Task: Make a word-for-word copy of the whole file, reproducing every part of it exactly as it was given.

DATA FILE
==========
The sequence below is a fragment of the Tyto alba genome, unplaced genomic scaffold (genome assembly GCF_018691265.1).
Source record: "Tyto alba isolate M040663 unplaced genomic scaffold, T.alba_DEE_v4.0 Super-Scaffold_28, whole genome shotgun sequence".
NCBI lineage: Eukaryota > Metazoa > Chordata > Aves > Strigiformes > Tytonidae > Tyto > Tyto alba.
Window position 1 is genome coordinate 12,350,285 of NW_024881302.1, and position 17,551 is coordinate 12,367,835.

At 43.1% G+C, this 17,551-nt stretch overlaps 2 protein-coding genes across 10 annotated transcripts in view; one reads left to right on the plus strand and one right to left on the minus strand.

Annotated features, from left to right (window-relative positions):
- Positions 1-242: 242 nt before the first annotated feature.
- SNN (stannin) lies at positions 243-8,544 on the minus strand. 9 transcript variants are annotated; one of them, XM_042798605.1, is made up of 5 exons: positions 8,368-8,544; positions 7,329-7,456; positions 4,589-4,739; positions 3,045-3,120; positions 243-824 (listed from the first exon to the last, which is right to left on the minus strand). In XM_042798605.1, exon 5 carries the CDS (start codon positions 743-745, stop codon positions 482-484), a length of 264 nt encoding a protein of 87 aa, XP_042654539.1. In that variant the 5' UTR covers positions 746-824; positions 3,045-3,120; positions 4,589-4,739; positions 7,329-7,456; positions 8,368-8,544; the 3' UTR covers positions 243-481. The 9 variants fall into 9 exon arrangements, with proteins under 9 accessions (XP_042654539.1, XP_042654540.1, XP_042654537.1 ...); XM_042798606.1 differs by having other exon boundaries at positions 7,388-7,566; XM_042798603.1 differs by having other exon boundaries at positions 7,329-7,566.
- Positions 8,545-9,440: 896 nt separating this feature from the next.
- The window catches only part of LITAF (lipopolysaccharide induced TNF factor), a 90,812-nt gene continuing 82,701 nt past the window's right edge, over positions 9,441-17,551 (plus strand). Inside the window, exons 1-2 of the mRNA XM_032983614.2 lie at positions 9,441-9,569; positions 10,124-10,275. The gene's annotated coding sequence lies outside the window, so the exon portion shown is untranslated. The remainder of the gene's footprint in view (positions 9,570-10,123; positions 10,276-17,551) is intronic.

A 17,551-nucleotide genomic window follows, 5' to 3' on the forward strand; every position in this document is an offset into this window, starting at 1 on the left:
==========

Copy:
The sequence below is a fragment of the Tyto alba genome, unplaced genomic scaffold (genome assembly GCF_018691265.1).
Source record: "Tyto alba isolate M040663 unplaced genomic scaffold, T.alba_DEE_v4.0 Super-Scaffold_28, whole genome shotgun sequence".
NCBI lineage: Eukaryota > Metazoa > Chordata > Aves > Strigiformes > Tytonidae > Tyto > Tyto alba.
Window position 1 is genome coordinate 12,350,285 of NW_024881302.1, and position 17,551 is coordinate 12,367,835.

At 43.1% G+C, this 17,551-nt stretch overlaps 2 protein-coding genes across 10 annotated transcripts in view; one reads left to right on the plus strand and one right to left on the minus strand.

Annotated features, from left to right (window-relative positions):
- Positions 1-242: 242 nt before the first annotated feature.
- SNN (stannin) lies at positions 243-8,544 on the minus strand. 9 transcript variants are annotated; one of them, XM_042798605.1, is made up of 5 exons: positions 8,368-8,544; positions 7,329-7,456; positions 4,589-4,739; positions 3,045-3,120; positions 243-824 (listed from the first exon to the last, which is right to left on the minus strand). In XM_042798605.1, exon 5 carries the CDS (start codon positions 743-745, stop codon positions 482-484), a length of 264 nt encoding a protein of 87 aa, XP_042654539.1. In that variant the 5' UTR covers positions 746-824; positions 3,045-3,120; positions 4,589-4,739; positions 7,329-7,456; positions 8,368-8,544; the 3' UTR covers positions 243-481. The 9 variants fall into 9 exon arrangements, with proteins under 9 accessions (XP_042654539.1, XP_042654540.1, XP_042654537.1 ...); XM_042798606.1 differs by having other exon boundaries at positions 7,388-7,566; XM_042798603.1 differs by having other exon boundaries at positions 7,329-7,566.
- Positions 8,545-9,440: 896 nt separating this feature from the next.
- The window catches only part of LITAF (lipopolysaccharide induced TNF factor), a 90,812-nt gene continuing 82,701 nt past the window's right edge, over positions 9,441-17,551 (plus strand). Inside the window, exons 1-2 of the mRNA XM_032983614.2 lie at positions 9,441-9,569; positions 10,124-10,275. The gene's annotated coding sequence lies outside the window, so the exon portion shown is untranslated. The remainder of the gene's footprint in view (positions 9,570-10,123; positions 10,276-17,551) is intronic.

A 17,551-nucleotide genomic window follows, 5' to 3' on the forward strand; every position in this document is an offset into this window, starting at 1 on the left: